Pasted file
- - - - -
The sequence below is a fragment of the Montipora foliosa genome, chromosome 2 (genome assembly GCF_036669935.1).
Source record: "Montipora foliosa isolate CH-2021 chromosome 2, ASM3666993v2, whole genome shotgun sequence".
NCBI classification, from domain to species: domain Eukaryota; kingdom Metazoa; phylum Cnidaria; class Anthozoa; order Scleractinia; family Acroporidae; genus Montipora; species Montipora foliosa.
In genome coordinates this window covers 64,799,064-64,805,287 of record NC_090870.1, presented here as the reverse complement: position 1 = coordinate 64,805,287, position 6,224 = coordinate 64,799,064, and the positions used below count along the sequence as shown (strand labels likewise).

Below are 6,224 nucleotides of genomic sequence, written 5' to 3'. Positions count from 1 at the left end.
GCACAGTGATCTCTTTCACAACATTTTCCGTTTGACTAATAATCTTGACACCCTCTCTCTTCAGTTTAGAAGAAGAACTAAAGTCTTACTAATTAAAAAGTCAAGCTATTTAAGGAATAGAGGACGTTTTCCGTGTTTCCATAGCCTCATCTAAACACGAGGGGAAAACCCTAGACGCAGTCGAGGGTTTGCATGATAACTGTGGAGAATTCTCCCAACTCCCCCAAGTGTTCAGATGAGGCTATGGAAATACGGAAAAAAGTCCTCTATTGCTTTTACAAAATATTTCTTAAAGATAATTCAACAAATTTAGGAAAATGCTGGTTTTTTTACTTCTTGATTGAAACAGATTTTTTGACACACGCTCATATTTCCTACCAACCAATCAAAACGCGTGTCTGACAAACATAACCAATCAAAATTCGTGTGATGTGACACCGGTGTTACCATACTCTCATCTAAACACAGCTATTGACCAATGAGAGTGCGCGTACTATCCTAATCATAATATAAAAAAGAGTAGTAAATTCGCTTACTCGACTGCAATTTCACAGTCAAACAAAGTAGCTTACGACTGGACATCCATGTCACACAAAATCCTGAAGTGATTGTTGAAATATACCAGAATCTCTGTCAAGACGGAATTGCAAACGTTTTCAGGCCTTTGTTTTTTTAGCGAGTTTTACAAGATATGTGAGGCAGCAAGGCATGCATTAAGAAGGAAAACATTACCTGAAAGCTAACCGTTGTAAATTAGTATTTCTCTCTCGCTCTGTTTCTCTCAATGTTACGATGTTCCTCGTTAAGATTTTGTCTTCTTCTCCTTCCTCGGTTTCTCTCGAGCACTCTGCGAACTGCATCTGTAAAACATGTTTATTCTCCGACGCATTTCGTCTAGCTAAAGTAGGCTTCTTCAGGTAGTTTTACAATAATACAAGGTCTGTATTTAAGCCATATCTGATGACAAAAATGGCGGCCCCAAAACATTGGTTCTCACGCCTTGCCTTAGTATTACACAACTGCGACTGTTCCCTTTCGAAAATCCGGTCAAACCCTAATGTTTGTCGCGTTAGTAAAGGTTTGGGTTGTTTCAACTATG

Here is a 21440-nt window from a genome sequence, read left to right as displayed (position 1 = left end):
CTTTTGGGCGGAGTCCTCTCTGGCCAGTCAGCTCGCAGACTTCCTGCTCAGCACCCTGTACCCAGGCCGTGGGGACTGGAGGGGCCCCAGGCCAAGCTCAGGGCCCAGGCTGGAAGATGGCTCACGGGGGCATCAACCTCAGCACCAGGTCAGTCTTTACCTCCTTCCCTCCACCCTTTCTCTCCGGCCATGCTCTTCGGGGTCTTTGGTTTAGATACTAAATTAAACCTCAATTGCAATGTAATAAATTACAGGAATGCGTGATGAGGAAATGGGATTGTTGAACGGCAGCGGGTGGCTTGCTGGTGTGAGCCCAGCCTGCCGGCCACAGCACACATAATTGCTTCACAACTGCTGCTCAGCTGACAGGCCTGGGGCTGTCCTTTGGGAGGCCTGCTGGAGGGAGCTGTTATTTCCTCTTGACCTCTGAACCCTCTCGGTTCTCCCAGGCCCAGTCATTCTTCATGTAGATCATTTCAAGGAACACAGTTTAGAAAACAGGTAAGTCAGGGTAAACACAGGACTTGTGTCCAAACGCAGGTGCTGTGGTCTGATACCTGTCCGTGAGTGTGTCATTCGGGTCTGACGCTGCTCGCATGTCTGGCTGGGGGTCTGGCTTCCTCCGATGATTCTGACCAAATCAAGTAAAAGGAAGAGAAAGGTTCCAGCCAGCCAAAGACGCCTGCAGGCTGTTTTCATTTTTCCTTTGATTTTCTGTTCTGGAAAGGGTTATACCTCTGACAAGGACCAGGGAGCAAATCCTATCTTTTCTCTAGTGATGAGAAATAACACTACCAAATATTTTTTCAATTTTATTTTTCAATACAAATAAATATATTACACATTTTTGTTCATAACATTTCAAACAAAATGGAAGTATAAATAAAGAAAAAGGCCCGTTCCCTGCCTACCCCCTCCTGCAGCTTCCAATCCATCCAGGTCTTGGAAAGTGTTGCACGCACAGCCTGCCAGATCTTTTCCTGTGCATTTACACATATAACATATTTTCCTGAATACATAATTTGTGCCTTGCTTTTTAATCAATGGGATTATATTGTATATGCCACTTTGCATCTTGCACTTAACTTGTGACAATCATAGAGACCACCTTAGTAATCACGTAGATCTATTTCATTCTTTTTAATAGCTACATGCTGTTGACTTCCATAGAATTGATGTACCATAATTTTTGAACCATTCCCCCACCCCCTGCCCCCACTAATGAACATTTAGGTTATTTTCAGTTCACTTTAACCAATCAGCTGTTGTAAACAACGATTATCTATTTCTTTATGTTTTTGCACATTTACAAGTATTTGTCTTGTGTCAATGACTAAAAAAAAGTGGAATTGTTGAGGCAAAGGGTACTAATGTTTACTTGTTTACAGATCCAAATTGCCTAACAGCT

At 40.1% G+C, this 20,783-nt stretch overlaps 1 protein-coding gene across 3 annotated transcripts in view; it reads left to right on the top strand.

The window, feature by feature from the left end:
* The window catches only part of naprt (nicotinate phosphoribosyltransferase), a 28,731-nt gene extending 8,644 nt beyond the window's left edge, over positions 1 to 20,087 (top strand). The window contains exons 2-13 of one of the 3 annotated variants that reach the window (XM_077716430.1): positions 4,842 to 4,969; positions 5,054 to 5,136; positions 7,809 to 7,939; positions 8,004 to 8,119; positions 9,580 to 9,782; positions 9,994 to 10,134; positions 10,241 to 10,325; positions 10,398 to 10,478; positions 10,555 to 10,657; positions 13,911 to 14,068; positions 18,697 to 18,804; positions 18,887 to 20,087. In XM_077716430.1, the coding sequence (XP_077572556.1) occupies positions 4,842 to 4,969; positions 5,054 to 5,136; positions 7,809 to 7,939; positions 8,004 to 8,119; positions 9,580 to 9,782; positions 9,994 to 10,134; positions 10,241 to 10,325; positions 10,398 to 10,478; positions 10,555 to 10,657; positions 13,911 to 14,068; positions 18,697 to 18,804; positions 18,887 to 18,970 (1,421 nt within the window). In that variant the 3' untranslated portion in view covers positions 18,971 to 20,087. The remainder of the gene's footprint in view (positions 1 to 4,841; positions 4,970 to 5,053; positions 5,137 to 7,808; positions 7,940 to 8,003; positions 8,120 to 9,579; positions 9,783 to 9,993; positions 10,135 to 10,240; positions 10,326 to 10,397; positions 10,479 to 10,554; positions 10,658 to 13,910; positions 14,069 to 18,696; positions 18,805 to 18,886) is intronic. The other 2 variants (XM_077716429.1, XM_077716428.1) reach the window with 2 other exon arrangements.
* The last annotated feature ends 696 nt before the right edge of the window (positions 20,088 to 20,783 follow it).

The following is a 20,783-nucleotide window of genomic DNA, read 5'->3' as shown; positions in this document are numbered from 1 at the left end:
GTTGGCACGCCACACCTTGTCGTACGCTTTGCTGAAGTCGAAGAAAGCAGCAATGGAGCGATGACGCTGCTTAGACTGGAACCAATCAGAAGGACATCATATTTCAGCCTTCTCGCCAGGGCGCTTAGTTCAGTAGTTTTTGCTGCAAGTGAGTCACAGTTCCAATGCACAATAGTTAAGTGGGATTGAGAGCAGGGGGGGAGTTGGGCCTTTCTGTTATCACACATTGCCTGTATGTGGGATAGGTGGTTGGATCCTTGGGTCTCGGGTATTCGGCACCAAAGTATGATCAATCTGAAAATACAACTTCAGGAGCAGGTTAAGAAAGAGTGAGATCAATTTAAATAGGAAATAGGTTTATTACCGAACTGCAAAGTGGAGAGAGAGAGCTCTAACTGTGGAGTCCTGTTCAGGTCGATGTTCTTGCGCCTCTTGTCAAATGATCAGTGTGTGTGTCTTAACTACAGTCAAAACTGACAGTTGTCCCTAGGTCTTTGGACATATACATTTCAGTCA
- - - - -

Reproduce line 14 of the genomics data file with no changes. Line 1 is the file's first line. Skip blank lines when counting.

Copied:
GTTGGCACGCCACACCTTGTCGTACGCTTTGCTGAAGTCGAAGAAAGCAGCAATGGAGCGATGACGCTGCTTAGACTGGAACCAATCAGAAGGACATCATATTTCAGCCTTCTCGCCAGGGCGCTTAGTTCAGTAGTTTTTGCTGCAAGTGAGTCACAGTTCCAATGCACAATAGTTAAGTGGGATTGAGAGCAGGGGGGGAGTTGGGCCTTTCTGTTATCACACATTGCCTGTATGTGGGATAGGTGGTTGGATCCTTGGGTCTCGGGTATTCGGCACCAAAGTATGATCAATCTGAAAATACAACTTCAGGAGCAGGTTAAGAAAGAGTGAGATCAATTTAAATAGGAAATAGGTTTATTACCGAACTGCAAAGTGGAGAGAGAGAGCTCTAACTGTGGAGTCCTGTTCAGGTCGATGTTCTTGCGCCTCTTGTCAAATGATCAGTGTGTGTGTCTTAACTACAGTCAAAACTGACAGTTGTCCCTAGGTCTTTGGACATATACATTTCAGTCA